December 19, 2019


“The proposed rule by the Office of the Comptroller of the Currency (OCC) would cause an unwarranted expansion of state law preemption to non-depository institutions. The standard, identified by the federal courts, with limited affiliate and agent exceptions, requires a showing that the application of state usury laws to such non-depository institutions would significantly interfere with a national bank's ability to exercise its powers.

The OCC has not explained how the ordinary application of state usury laws to non-depository institutions that acquire loans from national banks would substantially interfere with national bank powers. We recognize and support the need for regulated banking institutions to transfer loan risks off their balance sheets. Nonetheless, we must avoid facilitating what is essentially a laundering of loans through federal institutions to non-depository institutions in an end run around consumer-protective state usury limits.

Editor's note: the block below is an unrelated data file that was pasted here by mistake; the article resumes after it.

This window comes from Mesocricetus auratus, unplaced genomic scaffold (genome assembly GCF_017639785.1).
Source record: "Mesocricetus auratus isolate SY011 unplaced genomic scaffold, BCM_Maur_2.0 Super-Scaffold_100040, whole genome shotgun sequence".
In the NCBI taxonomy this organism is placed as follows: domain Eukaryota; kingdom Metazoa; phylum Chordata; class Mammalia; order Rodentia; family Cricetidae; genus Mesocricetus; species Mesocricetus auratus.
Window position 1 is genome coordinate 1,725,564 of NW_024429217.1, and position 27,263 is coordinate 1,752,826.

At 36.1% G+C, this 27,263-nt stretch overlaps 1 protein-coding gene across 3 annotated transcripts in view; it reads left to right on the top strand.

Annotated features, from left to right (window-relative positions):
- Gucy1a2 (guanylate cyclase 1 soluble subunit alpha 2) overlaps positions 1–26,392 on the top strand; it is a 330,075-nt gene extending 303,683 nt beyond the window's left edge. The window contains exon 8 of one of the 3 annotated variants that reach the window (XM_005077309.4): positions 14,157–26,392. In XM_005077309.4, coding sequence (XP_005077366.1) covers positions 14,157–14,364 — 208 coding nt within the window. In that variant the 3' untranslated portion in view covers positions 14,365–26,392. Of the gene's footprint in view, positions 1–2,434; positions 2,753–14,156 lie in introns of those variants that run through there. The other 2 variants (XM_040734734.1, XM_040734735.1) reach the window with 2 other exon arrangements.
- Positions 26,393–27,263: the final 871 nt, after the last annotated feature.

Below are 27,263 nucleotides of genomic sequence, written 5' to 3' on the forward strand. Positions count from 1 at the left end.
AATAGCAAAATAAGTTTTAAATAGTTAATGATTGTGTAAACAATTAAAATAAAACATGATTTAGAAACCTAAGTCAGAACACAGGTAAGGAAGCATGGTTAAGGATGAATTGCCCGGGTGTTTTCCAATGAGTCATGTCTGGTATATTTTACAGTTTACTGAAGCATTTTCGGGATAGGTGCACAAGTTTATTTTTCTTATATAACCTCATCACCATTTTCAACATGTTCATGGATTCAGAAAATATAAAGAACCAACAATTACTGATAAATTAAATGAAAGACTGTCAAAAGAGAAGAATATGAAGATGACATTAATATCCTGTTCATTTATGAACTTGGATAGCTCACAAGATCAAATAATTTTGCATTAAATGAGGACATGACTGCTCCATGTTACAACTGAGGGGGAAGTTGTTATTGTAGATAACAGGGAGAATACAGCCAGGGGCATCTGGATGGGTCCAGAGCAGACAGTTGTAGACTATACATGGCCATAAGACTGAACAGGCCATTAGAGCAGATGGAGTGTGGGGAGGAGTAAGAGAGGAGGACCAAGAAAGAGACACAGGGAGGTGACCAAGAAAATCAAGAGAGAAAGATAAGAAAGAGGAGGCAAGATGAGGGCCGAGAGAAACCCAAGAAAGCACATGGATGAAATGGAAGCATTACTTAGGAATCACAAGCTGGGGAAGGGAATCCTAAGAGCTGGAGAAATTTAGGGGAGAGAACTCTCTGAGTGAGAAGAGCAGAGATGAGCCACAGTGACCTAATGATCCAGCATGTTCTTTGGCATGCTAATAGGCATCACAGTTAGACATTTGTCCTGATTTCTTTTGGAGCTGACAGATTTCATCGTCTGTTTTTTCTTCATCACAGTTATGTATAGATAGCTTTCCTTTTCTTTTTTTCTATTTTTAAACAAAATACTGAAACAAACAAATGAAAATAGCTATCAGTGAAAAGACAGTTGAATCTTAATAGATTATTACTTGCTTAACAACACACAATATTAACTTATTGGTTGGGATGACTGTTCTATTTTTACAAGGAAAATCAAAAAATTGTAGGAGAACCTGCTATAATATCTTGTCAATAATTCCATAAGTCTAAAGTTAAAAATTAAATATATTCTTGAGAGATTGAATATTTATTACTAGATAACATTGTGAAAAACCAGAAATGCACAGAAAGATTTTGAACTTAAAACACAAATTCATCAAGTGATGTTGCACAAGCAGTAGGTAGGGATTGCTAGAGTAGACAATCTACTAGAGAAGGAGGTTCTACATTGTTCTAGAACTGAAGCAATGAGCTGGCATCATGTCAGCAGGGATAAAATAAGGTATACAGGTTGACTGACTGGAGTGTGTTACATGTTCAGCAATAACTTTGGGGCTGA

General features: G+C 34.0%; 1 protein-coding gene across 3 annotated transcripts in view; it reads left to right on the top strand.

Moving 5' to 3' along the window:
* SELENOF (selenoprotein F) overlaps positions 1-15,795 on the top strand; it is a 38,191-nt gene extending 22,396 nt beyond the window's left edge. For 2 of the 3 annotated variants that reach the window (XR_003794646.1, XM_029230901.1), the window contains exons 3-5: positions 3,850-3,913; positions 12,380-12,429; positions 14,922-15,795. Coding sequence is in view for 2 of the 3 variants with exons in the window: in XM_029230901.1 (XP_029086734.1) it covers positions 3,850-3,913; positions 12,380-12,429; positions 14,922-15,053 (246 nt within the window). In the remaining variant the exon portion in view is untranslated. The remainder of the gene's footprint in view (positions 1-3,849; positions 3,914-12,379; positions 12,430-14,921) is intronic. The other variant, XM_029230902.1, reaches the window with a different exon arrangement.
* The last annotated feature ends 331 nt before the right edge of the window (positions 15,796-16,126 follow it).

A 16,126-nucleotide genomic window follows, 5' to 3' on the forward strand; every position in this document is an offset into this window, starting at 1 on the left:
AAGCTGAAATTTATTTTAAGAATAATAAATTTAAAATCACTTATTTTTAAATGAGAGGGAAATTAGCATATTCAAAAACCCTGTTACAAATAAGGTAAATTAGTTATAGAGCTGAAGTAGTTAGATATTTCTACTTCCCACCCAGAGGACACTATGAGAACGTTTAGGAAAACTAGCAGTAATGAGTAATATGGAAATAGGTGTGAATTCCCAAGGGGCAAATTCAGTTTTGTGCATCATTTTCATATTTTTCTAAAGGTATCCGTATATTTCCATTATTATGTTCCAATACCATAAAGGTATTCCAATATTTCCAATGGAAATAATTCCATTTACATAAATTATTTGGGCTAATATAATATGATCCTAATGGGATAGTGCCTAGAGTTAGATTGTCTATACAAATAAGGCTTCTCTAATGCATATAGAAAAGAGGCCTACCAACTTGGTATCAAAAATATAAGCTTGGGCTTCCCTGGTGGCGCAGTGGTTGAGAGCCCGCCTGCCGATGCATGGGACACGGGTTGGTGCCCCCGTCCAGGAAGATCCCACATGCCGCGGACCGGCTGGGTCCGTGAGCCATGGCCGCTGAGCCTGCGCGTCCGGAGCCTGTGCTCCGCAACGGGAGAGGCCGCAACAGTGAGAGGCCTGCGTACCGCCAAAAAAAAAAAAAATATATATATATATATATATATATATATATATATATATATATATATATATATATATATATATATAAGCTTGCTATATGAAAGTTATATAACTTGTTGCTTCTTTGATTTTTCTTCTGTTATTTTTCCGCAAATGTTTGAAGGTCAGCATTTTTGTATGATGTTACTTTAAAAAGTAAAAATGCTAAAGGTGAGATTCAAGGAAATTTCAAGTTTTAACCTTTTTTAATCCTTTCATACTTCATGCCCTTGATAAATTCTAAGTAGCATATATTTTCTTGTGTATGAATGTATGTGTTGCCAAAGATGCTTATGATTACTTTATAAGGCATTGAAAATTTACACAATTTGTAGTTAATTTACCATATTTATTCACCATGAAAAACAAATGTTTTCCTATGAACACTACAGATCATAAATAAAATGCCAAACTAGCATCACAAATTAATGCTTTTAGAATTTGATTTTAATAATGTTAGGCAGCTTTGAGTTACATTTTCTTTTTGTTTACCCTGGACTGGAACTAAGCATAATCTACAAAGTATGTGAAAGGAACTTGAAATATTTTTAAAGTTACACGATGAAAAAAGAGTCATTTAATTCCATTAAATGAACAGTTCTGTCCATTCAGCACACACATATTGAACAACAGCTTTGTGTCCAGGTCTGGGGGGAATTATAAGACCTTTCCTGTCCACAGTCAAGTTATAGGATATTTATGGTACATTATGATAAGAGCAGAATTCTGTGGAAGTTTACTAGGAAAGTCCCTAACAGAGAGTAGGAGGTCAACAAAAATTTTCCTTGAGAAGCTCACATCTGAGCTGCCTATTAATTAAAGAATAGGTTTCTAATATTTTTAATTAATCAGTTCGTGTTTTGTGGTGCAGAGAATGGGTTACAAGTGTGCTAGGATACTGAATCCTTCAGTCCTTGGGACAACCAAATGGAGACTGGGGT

The Department further recognizes and welcomes the use of technology and innovation in delivering and enhancing access to financial services and products. However, identifying the “true lender” in a transaction or set of transactions, especially when both federal and non-depository institutions are involved, is a vital and important exercise. The OCC’s proposed rule would muddy these waters and make it far more difficult to protect consumers. We must avoid rent-a-bank charter arrangements, which not only could facilitate abusive practices, but also could create an unlevel playing field vis-a-vis regulated banking institutions.”